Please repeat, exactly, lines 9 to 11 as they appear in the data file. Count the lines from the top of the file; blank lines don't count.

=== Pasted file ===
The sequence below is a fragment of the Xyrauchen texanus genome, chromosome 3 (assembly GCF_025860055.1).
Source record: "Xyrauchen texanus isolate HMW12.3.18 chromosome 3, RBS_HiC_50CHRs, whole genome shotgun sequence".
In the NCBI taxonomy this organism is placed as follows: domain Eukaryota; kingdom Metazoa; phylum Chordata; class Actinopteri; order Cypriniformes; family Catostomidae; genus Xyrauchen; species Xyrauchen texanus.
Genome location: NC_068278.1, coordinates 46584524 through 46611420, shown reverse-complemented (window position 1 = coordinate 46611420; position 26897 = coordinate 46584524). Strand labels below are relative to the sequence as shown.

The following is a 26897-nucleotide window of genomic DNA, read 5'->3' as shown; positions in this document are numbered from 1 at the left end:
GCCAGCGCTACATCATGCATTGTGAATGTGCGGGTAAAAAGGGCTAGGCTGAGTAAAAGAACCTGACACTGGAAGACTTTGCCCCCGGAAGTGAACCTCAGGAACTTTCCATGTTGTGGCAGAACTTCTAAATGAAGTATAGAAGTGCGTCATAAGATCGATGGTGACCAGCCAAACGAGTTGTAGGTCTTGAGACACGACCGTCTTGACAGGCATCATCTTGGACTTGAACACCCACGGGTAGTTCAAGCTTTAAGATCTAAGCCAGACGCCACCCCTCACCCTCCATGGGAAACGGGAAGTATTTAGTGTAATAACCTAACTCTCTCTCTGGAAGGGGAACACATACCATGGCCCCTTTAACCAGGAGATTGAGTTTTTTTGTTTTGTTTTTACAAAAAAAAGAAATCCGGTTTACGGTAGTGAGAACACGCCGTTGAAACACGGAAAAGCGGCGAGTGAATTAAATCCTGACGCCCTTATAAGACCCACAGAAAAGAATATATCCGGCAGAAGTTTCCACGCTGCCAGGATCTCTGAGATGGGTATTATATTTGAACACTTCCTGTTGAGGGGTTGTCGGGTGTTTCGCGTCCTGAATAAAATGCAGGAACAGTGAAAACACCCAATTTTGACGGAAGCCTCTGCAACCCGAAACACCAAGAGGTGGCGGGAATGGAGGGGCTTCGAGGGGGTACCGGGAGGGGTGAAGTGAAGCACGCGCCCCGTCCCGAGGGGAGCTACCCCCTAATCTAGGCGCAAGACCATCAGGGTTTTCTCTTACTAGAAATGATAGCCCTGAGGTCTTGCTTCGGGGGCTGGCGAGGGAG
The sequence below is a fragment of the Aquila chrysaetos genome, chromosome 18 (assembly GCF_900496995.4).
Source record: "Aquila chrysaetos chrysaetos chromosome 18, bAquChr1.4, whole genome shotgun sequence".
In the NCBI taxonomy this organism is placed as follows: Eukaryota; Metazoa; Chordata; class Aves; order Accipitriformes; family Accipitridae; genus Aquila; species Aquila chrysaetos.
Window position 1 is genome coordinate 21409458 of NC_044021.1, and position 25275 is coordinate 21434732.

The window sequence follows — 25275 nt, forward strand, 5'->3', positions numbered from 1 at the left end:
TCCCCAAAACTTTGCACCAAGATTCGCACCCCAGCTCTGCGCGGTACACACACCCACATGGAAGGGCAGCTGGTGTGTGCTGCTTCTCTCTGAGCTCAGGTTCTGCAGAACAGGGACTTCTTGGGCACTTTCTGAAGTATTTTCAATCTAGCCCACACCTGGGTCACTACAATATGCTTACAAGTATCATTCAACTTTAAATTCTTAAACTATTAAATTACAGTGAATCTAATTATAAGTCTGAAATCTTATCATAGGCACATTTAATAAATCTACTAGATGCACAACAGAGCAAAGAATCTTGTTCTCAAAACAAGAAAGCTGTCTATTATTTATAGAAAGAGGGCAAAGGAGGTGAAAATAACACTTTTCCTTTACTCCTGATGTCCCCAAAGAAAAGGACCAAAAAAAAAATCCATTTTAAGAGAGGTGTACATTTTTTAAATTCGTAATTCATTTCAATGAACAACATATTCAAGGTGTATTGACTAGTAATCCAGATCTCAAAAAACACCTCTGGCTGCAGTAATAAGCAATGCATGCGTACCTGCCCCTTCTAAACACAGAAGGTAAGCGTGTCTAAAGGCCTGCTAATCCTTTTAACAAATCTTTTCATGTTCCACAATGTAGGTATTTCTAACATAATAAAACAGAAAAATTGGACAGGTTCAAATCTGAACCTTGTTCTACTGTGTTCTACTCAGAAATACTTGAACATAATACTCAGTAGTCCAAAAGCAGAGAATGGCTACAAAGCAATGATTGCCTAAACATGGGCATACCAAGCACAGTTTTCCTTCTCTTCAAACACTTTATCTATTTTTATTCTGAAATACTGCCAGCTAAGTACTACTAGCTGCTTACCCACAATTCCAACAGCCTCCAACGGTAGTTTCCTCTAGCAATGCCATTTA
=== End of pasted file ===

In the NCBI taxonomy this organism is placed as follows: Eukaryota; Metazoa; Chordata; class Aves; order Accipitriformes; family Accipitridae; genus Aquila; species Aquila chrysaetos.
Window position 1 is genome coordinate 21409458 of NC_044021.1, and position 25275 is coordinate 21434732.

The window sequence follows — 25275 nt, forward strand, 5'->3', positions numbered from 1 at the left end: